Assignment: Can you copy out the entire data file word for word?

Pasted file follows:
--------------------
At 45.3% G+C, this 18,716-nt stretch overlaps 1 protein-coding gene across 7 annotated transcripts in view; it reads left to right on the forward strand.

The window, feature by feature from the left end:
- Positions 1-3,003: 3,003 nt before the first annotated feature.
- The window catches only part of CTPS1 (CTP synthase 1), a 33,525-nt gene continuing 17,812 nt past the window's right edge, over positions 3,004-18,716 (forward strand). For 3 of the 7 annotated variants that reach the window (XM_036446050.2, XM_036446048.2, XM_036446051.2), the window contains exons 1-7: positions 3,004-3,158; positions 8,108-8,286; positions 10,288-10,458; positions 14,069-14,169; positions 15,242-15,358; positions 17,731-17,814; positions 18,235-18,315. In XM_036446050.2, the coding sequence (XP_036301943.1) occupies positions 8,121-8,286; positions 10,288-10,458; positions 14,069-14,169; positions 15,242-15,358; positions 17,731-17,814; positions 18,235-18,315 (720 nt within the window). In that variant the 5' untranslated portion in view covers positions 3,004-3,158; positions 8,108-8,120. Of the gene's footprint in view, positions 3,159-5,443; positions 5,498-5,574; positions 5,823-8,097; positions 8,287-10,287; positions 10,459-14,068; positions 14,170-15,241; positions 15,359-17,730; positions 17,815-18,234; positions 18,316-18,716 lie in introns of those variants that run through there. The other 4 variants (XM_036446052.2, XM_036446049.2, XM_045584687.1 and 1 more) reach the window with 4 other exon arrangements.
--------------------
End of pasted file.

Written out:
At 45.3% G+C, this 18,716-nt stretch overlaps 1 protein-coding gene across 7 annotated transcripts in view; it reads left to right on the forward strand.

The window, feature by feature from the left end:
- Positions 1-3,003: 3,003 nt before the first annotated feature.
- The window catches only part of CTPS1 (CTP synthase 1), a 33,525-nt gene continuing 17,812 nt past the window's right edge, over positions 3,004-18,716 (forward strand). For 3 of the 7 annotated variants that reach the window (XM_036446050.2, XM_036446048.2, XM_036446051.2), the window contains exons 1-7: positions 3,004-3,158; positions 8,108-8,286; positions 10,288-10,458; positions 14,069-14,169; positions 15,242-15,358; positions 17,731-17,814; positions 18,235-18,315. In XM_036446050.2, the coding sequence (XP_036301943.1) occupies positions 8,121-8,286; positions 10,288-10,458; positions 14,069-14,169; positions 15,242-15,358; positions 17,731-17,814; positions 18,235-18,315 (720 nt within the window). In that variant the 5' untranslated portion in view covers positions 3,004-3,158; positions 8,108-8,120. Of the gene's footprint in view, positions 3,159-5,443; positions 5,498-5,574; positions 5,823-8,097; positions 8,287-10,287; positions 10,459-14,068; positions 14,170-15,241; positions 15,359-17,730; positions 17,815-18,234; positions 18,316-18,716 lie in introns of those variants that run through there. The other 4 variants (XM_036446052.2, XM_036446049.2, XM_045584687.1 and 1 more) reach the window with 4 other exon arrangements.